Gyokuro Asahi

Original description: https://www.czajnikowy.com.pl/sklep-czajnikowy/herbata-czysta/herbata-zielona-herbata-czysta/herbata-zielona-japan-gyokuro-asahi/
Description on Teapedia: http://teapedia.org/en/Gyokuro ("Jade Dew")
Cultivar: Asahi
Terroir: Uji, Kyoto, Japan
Price per kg: 230 EUR (980 PLN)

General info

Although some sources claim that shaded growing was practiced as early as the beginning of the 17th century, the first Gyokuro tea was officially produced during Edo period (1603-1868) in 1835 in Uji, by Kahei Yamamoto. Gyokuro is the most precious tea produced in Japan processed entirely by hand, and meticulous care is taken at every stage of its production. The distinctive characteristic of this process is that the fields in which it is grown are shaded for three weeks before harvesting, so 80-95% of the sun's rays are blocked.

The purpose of shading is to filter the light, so that the tea tree, unable to fully carry out photosynthesis, releases more chlorophyll and amino acids and fewer tannins, into the leaves. In particular, L-theanine was discovered and isolated in 1949 in a gyokuro leaf, and is responsible for its unique savory (umami) flavor. While the exact effects of a combination of theanine with other constituents of gyokuro is still under research, it is believed to potentially reduce mental and physical stress, improve memory and boost mood and cognitive performance, so it's sometimes used as a nootropic.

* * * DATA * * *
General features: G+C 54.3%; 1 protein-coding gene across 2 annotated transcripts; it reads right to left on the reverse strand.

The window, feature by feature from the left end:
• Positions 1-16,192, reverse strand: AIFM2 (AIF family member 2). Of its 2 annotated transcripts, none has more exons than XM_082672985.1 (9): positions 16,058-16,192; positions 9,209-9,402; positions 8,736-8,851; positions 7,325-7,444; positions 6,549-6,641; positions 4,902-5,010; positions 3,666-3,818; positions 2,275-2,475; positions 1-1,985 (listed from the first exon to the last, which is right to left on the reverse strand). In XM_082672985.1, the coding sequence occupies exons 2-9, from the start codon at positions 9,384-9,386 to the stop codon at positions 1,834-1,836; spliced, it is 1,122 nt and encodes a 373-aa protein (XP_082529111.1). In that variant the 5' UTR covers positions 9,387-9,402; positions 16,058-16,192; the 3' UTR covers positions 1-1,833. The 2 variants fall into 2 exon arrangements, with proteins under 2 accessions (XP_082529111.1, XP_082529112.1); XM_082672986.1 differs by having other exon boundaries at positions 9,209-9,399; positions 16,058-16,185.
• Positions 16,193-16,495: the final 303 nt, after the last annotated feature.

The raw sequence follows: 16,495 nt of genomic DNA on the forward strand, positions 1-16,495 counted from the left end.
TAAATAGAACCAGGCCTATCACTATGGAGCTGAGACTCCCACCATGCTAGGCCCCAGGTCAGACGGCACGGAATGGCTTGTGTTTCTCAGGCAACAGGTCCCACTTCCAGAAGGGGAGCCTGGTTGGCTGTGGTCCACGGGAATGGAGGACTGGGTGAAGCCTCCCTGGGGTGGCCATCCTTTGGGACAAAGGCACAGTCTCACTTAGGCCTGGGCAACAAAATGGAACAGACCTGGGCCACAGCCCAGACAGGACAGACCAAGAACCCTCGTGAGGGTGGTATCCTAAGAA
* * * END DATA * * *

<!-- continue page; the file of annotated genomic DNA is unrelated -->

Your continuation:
Preparation

Kyusu teapot, "modern Kyusu" tasting
Temperature: 130°F (54°C)
Amount of tea: 1/3 of the teapot
Time: 50/40/40s

Personal notes

Remarkable dark green needles produce pale yellow-green smooth liquor with fresh umami flavor, grassy and slightly seaweed notes and sweet aftertaste with little to no astringency. Pro tip: after subsequent brews, eat the gyokuro leaves with ponzu sauce and a bit of toasted sesame seeds - delicious.


Phoenix Honey Orchid

Original description: https://jingtea.com/shop/phoenix-honey-orchid
Cultivar on Teapedia: http://teapedia.org/en/Mi_Lan_Xiang ("Honey Orchid Aroma")
Terroir: Phoenix Mountain, Guangdong, China
Price per kg: 260 GBP (1300 PLN)

General info

Originating from one of the main four tea growing regions of China, the southern province of Guangdong is renowned for its mountain terrain, mineral-rich rocky soil composition, hot climatic conditions and most importantly the unique 600-year-old cultivars. All of these factors contribute to this tea’s naturally honey like sweetness and velvety smooth floral notes of orchid.

The legend of Phoenix Mountain comes from the end of the Song Dynasty (960-1279). In this legend, a young Song Dynasty emperor and his officers were being chased by Mongolians attacking from the north. They were forced to travel for a long time and pass by this mountain range. The emperor was very thirsty, but had no water to drink. A phoenix flew over the emperor and dropped tea leaves and seeds in his hands. His servant instructed him to chew the leaves to stop his dehydration. The emperor ate the leaves and was refreshed. Believing that the eat leaves were a treasure from the gods sent by a legendary phoenix bird, they decided to name the region Phoenix Mountain in honor of the story involving this legendary bird.